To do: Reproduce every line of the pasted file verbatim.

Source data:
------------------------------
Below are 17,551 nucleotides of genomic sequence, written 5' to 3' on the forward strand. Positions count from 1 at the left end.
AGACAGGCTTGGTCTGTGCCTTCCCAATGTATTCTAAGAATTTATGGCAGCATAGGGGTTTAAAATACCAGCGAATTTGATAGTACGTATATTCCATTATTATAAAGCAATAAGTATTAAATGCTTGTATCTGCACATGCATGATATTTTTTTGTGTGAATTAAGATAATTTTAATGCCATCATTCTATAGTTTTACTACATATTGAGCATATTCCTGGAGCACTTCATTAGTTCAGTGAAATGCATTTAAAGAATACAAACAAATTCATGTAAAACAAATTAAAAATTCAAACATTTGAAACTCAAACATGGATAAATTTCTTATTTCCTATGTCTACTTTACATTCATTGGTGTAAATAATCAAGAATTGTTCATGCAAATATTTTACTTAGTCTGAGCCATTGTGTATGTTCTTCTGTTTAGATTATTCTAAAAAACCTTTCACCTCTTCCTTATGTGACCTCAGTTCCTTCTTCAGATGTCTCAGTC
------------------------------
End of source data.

Below are 17,551 nucleotides of genomic sequence, written 5' to 3' on the forward strand. Positions count from 1 at the left end.
AGACAGGCTTGGTCTGTGCCTTCCCAATGTATTCTAAGAATTTATGGCAGCATAGGGGTTTAAAATACCAGCGAATTTGATAGTACGTATATTCCATTATTATAAAGCAATAAGTATTAAATGCTTGTATCTGCACATGCATGATATTTTTTTGTGTGAATTAAGATAATTTTAATGCCATCATTCTATAGTTTTACTACATATTGAGCATATTCCTGGAGCACTTCATTAGTTCAGTGAAATGCATTTAAAGAATACAAACAAATTCATGTAAAACAAATTAAAAATTCAAACATTTGAAACTCAAACATGGATAAATTTCTTATTTCCTATGTCTACTTTACATTCATTGGTGTAAATAATCAAGAATTGTTCATGCAAATATTTTACTTAGTCTGAGCCATTGTGTATGTTCTTCTGTTTAGATTATTCTAAAAAACCTTTCACCTCTTCCTTATGTGACCTCAGTTCCTTCTTCAGATGTCTCAGTC